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Going On Vacation? Prepare Your Home With These Expert Tips

Going On Vacation? Prepare Your Home With These Expert Tips

There’s nothing worse than coming home after a relaxing vacation only to discover your kitchen has flooded due to a burst pipe or you’ve lost precious personal belongings, the result of a home invasion. To avoid drama and heartache, experts suggest asking yourself the following questions before boarding a flight or hitting the road to ensure you’ll continue to reap the benefits of your vacation long after you are home.

Did I Alert My Neighbors I’ll Be Away? 

It’s smart to ask a trusted neighbor or friend to check on your house to safeguard your property in your absence. If you’re not comfortable leaving a key behind, consider a keyless smart lock or a Wi-Fi or Bluetooth-enabled device that unlocks doors with fingerprint scanning or a voice command. “Many allow you to create temporary codes for the person checking on your home,” says Giles Sutton, SVP, Product & Business Development, CEDIA. “And most work with your security system, providing notifications when someone enters or enabling you to lock your door remotely.” Do a walk through with the person overseeing your home so they’re aware of all the entry points and make sure to give them your security alarm code, suggests Scot Martin, a private investigator for Tracer Investigations in Las Vegas, Nevada. 

Did I Lock All My Doors and Windows?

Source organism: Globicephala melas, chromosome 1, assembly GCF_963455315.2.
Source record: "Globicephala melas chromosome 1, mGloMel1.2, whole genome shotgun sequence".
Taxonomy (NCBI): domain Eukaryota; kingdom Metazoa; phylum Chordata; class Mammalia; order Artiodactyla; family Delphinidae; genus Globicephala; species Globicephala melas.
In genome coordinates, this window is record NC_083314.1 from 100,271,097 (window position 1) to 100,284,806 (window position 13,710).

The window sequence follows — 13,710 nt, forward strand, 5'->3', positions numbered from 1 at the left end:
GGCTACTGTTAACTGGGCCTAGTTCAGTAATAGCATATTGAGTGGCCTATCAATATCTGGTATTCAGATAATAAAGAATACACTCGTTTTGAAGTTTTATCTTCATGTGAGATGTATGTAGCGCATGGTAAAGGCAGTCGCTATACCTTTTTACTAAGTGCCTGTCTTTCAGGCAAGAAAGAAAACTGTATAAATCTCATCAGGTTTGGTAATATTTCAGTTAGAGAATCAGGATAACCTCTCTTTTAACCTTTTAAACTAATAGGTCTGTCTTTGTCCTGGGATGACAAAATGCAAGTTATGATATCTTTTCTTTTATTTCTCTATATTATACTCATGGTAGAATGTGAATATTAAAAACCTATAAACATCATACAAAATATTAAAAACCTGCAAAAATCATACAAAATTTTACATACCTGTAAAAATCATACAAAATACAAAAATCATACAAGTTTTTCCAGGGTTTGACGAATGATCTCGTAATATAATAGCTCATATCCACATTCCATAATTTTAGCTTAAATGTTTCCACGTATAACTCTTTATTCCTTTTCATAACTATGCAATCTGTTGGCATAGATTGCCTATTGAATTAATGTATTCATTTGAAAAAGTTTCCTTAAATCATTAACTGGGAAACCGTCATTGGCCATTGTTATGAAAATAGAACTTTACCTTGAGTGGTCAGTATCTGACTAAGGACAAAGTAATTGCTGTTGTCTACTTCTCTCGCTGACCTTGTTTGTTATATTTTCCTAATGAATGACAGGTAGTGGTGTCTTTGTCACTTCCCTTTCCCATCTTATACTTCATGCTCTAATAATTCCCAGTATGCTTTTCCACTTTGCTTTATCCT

Do an entire sweep of your doors and windows as well as any entrances that lead into the garage and other parts of the house. “Sliding glass doors can be fortified with a metal or wooden rod placed inside the door track as an extra layer of security. The same can be done to sliding glass windows whether they open vertically or horizontally,” notes Martin. “Secure any pet doors as thieves have been known to crawl through the smallest of doggie flaps.”  

Did I Set Interior Timers on My Lights?

“Burglars look for breaks in routine,” says Martin. “Your goal is to make it appear as though you never left your home.” Program your interior lights with timers that turn on and off, giving the illusion that your house is occupied. “You can use old-school battery timers or if you have smart home technology from brands like Crestron, Lutron or Savant, you can program or adjust your lights remotely to maintain peace-of-mind,” says Sutton. Check and test your timers prior to leaving and have different lights come on and off throughout the day. “It doesn’t hurt to set a television timer to go on periodically as well,” adds Martin.


Did I Invest in Exterior Flood Lights?

Lighting sensors are a tried-and-tested way to keep intruders off your property. “Outdoor flood lights are essential to ward off burglars—look for the brightest bulbs on the market,” shares Martin. “Some manufactures make ones that blink on and off when triggered by passersbys,” Sensors can be coupled with lighting controls that will illuminate the perimeter of your home or trigger audio upon motion detection to let intruders know they’re not welcome.

Did I Secure All My Valuables?